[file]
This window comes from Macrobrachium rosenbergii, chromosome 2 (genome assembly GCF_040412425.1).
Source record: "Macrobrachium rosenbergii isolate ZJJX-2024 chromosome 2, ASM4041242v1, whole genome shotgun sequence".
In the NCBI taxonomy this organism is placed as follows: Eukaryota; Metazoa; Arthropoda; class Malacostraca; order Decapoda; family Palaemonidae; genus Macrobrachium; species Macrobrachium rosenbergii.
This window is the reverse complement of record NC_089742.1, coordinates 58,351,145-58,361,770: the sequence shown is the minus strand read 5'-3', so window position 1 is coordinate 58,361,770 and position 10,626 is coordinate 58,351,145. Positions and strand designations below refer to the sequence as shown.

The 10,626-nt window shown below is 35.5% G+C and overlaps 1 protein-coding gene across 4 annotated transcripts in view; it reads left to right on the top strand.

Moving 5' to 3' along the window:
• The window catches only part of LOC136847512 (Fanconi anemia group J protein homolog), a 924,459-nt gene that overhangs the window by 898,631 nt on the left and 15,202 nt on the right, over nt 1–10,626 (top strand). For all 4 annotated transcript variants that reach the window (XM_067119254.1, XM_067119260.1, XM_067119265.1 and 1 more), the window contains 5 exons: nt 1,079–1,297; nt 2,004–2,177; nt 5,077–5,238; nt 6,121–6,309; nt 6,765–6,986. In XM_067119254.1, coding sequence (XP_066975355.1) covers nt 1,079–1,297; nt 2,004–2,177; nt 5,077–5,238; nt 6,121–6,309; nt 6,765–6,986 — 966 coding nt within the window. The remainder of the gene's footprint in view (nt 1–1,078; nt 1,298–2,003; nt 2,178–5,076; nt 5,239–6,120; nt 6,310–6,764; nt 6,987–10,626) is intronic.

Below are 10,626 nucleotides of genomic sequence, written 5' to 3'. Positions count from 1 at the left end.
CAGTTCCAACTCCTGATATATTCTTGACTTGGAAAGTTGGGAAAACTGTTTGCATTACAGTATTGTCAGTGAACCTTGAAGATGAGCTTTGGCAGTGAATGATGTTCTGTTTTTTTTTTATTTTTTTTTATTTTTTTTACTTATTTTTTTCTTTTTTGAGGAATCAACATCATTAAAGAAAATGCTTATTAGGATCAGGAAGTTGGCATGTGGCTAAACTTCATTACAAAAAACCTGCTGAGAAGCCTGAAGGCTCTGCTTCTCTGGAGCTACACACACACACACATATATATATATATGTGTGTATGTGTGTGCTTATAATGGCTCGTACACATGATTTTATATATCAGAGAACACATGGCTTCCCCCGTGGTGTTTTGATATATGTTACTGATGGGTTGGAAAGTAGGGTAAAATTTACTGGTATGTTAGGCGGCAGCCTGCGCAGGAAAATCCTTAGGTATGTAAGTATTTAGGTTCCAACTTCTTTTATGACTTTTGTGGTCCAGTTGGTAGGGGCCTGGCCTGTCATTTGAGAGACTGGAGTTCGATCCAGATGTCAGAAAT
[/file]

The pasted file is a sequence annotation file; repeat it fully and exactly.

This window comes from Macrobrachium rosenbergii, chromosome 2 (genome assembly GCF_040412425.1).
Source record: "Macrobrachium rosenbergii isolate ZJJX-2024 chromosome 2, ASM4041242v1, whole genome shotgun sequence".
In the NCBI taxonomy this organism is placed as follows: Eukaryota; Metazoa; Arthropoda; class Malacostraca; order Decapoda; family Palaemonidae; genus Macrobrachium; species Macrobrachium rosenbergii.
This window is the reverse complement of record NC_089742.1, coordinates 58,351,145-58,361,770: the sequence shown is the minus strand read 5'-3', so window position 1 is coordinate 58,361,770 and position 10,626 is coordinate 58,351,145. Positions and strand designations below refer to the sequence as shown.

The 10,626-nt window shown below is 35.5% G+C and overlaps 1 protein-coding gene across 4 annotated transcripts in view; it reads left to right on the top strand.

Moving 5' to 3' along the window:
• The window catches only part of LOC136847512 (Fanconi anemia group J protein homolog), a 924,459-nt gene that overhangs the window by 898,631 nt on the left and 15,202 nt on the right, over nt 1–10,626 (top strand). For all 4 annotated transcript variants that reach the window (XM_067119254.1, XM_067119260.1, XM_067119265.1 and 1 more), the window contains 5 exons: nt 1,079–1,297; nt 2,004–2,177; nt 5,077–5,238; nt 6,121–6,309; nt 6,765–6,986. In XM_067119254.1, coding sequence (XP_066975355.1) covers nt 1,079–1,297; nt 2,004–2,177; nt 5,077–5,238; nt 6,121–6,309; nt 6,765–6,986 — 966 coding nt within the window. The remainder of the gene's footprint in view (nt 1–1,078; nt 1,298–2,003; nt 2,178–5,076; nt 5,239–6,120; nt 6,310–6,764; nt 6,987–10,626) is intronic.

Below are 10,626 nucleotides of genomic sequence, written 5' to 3'. Positions count from 1 at the left end.
CAGTTCCAACTCCTGATATATTCTTGACTTGGAAAGTTGGGAAAACTGTTTGCATTACAGTATTGTCAGTGAACCTTGAAGATGAGCTTTGGCAGTGAATGATGTTCTGTTTTTTTTTTATTTTTTTTTATTTTTTTTACTTATTTTTTTCTTTTTTGAGGAATCAACATCATTAAAGAAAATGCTTATTAGGATCAGGAAGTTGGCATGTGGCTAAACTTCATTACAAAAAACCTGCTGAGAAGCCTGAAGGCTCTGCTTCTCTGGAGCTACACACACACACACATATATATATATATGTGTGTATGTGTGTGCTTATAATGGCTCGTACACATGATTTTATATATCAGAGAACACATGGCTTCCCCCGTGGTGTTTTGATATATGTTACTGATGGGTTGGAAAGTAGGGTAAAATTTACTGGTATGTTAGGCGGCAGCCTGCGCAGGAAAATCCTTAGGTATGTAAGTATTTAGGTTCCAACTTCTTTTATGACTTTTGTGGTCCAGTTGGTAGGGGCCTGGCCTGTCATTTGAGAGACTGGAGTTCGATCCAGATGTCAGAAAT